For many people, a storybook Christmas involves heading out to the forest and hiking through the snow to find the perfect Christmas tree, then sawing it down and trucking it back home, where it is displayed through the holidays.
That can be a reality for anyone who buys a Christmas tree permit from the U.S. Forest Service.
"It's fairly popular, and it's getting more popular as people want to have the whole experience of cutting their tree," said Lee Duerksen, a visitor information officer with the Yampa District of the Routt National Forest.
"I think it's a fun family activity for a lot of people, and it's kind of a fun kick-off for the whole season," she said.
A permit allows a person to cut down any evergreen tree. Good types of trees to choose include Supalpine firs, which have short, soft needles, Lodgepole Pines, which have long needles, or Englemann Spruces, which have short, sharp needles. All are easy to find, have the shape that most people want, and are easy to carry out, Duerksen said.
Colorado Blue Spruce trees also are popular but are more difficult to find.
Anyone interested can stop by a Forest Service office to get tips on identifying trees and on where to find good trees.
For example, in the Yampa District, popular spots for finding a tree include the Dunckley Pass and Gore Pass areas, Duerksen said. There also are restricted areas where trees cannot be cut, which include the Bear River Corridor in the Yampa District.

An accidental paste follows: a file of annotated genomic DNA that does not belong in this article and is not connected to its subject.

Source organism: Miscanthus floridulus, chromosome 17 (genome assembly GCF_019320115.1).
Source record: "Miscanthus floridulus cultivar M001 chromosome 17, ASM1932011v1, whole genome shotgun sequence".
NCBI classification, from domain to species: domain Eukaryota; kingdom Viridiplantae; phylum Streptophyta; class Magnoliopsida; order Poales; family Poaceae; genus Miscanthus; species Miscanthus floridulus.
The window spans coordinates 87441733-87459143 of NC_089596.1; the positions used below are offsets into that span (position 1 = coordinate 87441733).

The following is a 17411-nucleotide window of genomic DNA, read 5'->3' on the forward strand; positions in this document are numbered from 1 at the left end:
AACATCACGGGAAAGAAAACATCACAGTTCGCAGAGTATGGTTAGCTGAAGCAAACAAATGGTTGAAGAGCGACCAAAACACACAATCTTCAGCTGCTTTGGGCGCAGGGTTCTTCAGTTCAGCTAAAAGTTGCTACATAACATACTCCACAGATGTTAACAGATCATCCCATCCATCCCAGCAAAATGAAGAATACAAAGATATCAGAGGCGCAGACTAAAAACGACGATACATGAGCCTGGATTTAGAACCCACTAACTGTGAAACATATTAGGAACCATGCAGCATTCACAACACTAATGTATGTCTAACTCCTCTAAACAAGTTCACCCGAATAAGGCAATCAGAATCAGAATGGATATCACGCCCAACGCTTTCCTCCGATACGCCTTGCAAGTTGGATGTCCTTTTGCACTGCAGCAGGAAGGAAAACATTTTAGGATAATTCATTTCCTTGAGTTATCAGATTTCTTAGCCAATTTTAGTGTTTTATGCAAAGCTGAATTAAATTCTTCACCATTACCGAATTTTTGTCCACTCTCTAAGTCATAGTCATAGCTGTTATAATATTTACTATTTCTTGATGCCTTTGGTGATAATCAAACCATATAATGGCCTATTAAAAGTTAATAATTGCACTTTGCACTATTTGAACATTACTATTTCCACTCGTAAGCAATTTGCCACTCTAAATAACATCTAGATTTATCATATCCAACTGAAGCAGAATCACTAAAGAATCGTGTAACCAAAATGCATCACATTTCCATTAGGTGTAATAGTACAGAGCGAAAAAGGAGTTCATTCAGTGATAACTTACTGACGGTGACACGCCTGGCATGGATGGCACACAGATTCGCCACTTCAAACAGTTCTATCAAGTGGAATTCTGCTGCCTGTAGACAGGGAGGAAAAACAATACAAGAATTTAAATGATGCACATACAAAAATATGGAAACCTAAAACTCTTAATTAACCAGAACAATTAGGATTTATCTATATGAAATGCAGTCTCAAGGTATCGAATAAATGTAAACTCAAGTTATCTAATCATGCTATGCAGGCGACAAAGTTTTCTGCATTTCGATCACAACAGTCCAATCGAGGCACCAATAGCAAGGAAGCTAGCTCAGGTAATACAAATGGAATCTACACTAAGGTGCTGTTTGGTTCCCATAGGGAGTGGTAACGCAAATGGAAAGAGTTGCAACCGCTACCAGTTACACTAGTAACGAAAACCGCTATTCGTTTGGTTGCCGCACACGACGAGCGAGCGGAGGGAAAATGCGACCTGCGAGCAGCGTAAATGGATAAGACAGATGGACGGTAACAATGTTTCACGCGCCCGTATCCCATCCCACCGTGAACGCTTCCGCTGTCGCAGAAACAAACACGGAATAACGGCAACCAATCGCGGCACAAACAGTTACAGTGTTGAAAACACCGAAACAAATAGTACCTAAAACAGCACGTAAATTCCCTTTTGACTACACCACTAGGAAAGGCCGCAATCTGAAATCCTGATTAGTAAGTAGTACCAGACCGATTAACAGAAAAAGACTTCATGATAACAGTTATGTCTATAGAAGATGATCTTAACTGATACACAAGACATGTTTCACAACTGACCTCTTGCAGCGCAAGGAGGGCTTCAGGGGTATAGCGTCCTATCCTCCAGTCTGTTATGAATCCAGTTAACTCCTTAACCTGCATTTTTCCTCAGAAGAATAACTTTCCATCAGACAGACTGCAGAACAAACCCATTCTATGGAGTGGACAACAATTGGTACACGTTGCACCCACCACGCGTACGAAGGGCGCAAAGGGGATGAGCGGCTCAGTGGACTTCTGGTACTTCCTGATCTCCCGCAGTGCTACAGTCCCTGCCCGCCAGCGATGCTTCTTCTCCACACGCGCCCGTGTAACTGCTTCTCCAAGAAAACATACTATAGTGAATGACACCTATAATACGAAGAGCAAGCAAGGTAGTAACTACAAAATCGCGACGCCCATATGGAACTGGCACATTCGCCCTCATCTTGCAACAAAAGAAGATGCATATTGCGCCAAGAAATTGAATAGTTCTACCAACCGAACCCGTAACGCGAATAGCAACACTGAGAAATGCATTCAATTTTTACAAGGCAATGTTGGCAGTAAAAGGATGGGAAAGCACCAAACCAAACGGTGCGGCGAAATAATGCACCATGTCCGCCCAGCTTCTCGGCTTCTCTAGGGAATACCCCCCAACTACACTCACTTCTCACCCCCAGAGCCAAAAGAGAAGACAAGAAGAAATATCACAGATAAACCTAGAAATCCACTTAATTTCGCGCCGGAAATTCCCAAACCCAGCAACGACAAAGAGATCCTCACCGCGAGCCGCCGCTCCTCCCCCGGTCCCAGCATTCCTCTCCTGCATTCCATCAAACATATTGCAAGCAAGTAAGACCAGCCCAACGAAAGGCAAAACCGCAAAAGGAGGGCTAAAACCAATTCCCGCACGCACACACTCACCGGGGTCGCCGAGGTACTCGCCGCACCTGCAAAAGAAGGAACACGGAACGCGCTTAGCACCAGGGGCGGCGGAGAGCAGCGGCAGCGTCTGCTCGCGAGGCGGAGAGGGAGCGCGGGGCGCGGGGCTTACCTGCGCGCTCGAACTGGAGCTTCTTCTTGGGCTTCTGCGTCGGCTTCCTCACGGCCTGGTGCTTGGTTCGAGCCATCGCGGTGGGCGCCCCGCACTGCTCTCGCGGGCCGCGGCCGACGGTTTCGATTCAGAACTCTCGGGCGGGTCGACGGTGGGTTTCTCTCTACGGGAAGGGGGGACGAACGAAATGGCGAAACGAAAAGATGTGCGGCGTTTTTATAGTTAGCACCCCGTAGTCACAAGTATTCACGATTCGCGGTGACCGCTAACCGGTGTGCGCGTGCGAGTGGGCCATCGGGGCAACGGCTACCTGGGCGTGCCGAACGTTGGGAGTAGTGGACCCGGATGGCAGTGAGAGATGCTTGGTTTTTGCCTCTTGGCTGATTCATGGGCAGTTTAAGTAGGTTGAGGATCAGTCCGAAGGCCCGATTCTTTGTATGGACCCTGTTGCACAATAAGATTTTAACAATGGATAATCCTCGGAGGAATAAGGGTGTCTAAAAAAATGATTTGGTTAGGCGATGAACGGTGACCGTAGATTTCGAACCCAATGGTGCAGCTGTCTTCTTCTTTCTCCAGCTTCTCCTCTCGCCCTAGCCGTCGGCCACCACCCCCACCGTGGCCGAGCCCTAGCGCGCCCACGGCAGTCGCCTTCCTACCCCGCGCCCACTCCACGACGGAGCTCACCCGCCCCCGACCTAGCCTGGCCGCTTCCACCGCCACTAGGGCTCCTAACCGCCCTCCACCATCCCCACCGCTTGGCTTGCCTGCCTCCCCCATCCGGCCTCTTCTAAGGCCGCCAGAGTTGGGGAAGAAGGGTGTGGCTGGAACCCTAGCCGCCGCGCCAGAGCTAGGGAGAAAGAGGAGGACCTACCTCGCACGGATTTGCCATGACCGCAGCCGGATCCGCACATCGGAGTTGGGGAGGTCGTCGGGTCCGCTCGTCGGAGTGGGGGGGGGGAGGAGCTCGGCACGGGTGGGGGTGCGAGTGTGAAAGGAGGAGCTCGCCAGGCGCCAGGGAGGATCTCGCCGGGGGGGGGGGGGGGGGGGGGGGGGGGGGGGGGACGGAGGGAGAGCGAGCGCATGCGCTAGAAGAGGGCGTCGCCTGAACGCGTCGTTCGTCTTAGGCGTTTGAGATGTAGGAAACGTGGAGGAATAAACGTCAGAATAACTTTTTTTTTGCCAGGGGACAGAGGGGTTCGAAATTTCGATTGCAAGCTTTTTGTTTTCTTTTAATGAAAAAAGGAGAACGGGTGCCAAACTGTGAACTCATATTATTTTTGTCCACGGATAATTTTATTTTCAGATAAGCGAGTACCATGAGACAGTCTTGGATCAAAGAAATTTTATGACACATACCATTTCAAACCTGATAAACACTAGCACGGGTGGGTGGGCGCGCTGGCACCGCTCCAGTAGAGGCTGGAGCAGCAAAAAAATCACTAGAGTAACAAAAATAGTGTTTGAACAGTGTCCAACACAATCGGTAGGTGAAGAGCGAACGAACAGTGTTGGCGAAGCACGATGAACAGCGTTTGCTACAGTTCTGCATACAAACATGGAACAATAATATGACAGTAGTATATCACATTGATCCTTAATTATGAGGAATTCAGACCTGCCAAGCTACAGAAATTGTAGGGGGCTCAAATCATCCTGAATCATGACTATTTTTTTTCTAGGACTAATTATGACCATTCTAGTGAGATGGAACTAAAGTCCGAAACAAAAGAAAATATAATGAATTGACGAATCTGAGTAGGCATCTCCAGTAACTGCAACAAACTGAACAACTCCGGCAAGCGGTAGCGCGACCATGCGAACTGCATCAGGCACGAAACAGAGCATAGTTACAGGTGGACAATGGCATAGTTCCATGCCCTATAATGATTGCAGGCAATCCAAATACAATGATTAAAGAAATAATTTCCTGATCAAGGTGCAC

To find a good tree, people first need to look 100 feet off the road. They should be sure to bring the permit with them, and tie the permit to the trunk of the tree as soon as it is cut. Trees must be no greater than 20 feet high and 6 inches in diameter.
A saw and a sled are key, and people should be prepared to walk through snow, Duerksen said.
After finding a good tree, people should dig out snow around the base of the tree to find the lowest branch and cut below the lowest branches. Otherwise, Duerksen said, a new tree will keep growing from the living branch and make for a deformed tree.
If branches are cut before the tree is taken out, it's best to scatter the branches instead of leaving them in one clump, she said.
Families who are displaying a tree in a corner, they can help improve the health of the forest by finding a tree at the edge of a large clump of trees, she said. Sometimes trees at the edge of a clump may have sparse needles on one side, but by cutting that tree, the other trees will have a chance to grow in a more healthy way.
Any tree cut down from the forest likely will be fresher and less expensive than those bought at a tree stand.
The permits are sold at the U.S. Forest Service offices in Steamboat Springs and Yampa, and cost $10 per tree. A household can buy up to five permits, but trees cannot be resold. Trees must be cut by Dec. 31. For more information, call 870-1870 or 638-4516.
-- To reach Susan Cunningham, call 871-4203 or e-mail firstname.lastname@example.org